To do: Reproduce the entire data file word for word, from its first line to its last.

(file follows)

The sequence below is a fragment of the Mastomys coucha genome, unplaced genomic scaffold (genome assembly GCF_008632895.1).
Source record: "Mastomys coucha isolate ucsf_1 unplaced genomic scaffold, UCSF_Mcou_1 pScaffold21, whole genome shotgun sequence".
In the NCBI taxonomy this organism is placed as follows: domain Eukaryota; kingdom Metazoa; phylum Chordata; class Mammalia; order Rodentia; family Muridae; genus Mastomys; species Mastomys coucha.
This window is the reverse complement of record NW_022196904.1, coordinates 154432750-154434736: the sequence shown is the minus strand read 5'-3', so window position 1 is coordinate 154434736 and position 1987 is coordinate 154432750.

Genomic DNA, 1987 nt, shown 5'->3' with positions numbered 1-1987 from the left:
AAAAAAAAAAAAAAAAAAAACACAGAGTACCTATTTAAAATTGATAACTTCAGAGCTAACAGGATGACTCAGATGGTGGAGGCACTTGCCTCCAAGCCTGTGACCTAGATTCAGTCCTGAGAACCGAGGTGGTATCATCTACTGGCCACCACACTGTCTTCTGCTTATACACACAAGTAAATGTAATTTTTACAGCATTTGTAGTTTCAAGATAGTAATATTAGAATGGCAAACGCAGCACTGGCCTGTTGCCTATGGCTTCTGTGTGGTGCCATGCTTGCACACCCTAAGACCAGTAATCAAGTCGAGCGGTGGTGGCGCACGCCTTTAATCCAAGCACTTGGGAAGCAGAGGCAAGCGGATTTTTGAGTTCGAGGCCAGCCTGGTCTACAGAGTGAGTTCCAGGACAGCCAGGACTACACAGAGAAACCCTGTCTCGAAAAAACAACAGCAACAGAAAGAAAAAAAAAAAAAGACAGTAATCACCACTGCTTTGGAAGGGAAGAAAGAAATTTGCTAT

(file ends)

The sequence below is a fragment of the Mastomys coucha genome, unplaced genomic scaffold (genome assembly GCF_008632895.1).
Source record: "Mastomys coucha isolate ucsf_1 unplaced genomic scaffold, UCSF_Mcou_1 pScaffold21, whole genome shotgun sequence".
In the NCBI taxonomy this organism is placed as follows: domain Eukaryota; kingdom Metazoa; phylum Chordata; class Mammalia; order Rodentia; family Muridae; genus Mastomys; species Mastomys coucha.
This window is the reverse complement of record NW_022196904.1, coordinates 154432750-154434736: the sequence shown is the minus strand read 5'-3', so window position 1 is coordinate 154434736 and position 1987 is coordinate 154432750.

Genomic DNA, 1987 nt, shown 5'->3' with positions numbered 1-1987 from the left:
AAAAAAAAAAAAAAAAAAAACACAGAGTACCTATTTAAAATTGATAACTTCAGAGCTAACAGGATGACTCAGATGGTGGAGGCACTTGCCTCCAAGCCTGTGACCTAGATTCAGTCCTGAGAACCGAGGTGGTATCATCTACTGGCCACCACACTGTCTTCTGCTTATACACACAAGTAAATGTAATTTTTACAGCATTTGTAGTTTCAAGATAGTAATATTAGAATGGCAAACGCAGCACTGGCCTGTTGCCTATGGCTTCTGTGTGGTGCCATGCTTGCACACCCTAAGACCAGTAATCAAGTCGAGCGGTGGTGGCGCACGCCTTTAATCCAAGCACTTGGGAAGCAGAGGCAAGCGGATTTTTGAGTTCGAGGCCAGCCTGGTCTACAGAGTGAGTTCCAGGACAGCCAGGACTACACAGAGAAACCCTGTCTCGAAAAAACAACAGCAACAGAAAGAAAAAAAAAAAAAGACAGTAATCACCACTGCTTTGGAAGGGAAGAAAGAAATTTGCTAT